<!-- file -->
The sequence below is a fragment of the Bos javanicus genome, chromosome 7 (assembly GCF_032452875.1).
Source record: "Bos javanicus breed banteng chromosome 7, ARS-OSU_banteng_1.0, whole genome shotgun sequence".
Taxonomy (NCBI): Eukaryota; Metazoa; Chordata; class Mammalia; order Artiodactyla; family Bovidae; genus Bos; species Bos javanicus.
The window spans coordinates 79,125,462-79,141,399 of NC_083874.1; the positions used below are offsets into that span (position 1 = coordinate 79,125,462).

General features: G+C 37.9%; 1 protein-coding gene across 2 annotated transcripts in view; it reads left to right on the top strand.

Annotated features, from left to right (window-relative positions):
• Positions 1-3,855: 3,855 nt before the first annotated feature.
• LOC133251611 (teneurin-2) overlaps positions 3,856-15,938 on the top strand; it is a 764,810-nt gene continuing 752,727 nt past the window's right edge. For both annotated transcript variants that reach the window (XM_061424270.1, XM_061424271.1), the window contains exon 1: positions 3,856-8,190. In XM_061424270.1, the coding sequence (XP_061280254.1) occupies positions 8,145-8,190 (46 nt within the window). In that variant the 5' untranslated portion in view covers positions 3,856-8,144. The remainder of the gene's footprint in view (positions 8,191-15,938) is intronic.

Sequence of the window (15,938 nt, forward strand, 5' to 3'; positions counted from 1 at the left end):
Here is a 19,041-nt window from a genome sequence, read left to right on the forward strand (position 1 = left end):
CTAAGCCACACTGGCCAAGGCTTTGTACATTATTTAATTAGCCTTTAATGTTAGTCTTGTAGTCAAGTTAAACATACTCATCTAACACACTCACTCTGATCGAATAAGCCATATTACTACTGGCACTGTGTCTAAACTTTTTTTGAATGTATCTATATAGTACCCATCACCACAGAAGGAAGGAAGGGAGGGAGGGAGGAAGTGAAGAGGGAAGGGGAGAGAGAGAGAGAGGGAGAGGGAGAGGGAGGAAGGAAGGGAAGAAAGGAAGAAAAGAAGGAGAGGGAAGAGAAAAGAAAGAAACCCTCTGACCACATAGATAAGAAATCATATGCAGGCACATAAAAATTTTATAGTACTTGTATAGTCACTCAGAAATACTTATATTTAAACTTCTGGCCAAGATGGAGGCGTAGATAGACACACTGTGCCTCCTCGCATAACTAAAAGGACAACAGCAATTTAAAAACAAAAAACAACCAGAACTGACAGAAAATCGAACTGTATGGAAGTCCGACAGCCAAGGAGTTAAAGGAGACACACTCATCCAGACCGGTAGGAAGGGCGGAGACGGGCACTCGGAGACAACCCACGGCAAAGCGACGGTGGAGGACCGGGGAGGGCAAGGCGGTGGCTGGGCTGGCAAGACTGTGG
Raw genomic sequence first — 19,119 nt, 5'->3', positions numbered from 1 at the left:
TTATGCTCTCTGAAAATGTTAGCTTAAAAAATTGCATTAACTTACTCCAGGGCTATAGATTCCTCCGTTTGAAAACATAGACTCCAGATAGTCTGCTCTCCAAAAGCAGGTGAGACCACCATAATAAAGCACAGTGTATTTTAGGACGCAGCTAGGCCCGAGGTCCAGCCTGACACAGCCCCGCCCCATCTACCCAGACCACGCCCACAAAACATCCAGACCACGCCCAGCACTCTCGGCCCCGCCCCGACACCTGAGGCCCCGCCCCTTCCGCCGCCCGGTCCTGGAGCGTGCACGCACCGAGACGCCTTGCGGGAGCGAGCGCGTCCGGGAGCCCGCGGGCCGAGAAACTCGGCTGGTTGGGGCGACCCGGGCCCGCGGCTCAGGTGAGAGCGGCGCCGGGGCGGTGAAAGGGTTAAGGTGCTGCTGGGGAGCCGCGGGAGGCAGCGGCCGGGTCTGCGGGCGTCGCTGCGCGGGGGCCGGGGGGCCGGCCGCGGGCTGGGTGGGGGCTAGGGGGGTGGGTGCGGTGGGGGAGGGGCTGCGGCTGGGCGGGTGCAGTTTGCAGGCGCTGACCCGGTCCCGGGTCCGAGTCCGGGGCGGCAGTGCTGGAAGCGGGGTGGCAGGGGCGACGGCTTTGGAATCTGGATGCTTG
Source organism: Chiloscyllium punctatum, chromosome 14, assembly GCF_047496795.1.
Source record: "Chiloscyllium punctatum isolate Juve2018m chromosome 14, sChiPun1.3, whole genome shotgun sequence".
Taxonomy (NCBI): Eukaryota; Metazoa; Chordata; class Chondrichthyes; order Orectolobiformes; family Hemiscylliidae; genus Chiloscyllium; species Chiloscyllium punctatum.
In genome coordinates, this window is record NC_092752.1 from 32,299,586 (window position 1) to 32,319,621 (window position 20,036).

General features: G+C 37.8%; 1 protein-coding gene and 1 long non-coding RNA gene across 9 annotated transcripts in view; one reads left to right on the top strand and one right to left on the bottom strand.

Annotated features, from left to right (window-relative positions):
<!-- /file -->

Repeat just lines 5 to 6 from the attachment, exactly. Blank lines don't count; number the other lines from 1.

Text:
General features: G+C 37.9%; 1 protein-coding gene across 2 annotated transcripts in view; it reads left to right on the top strand.

Annotated features, from left to right (window-relative positions):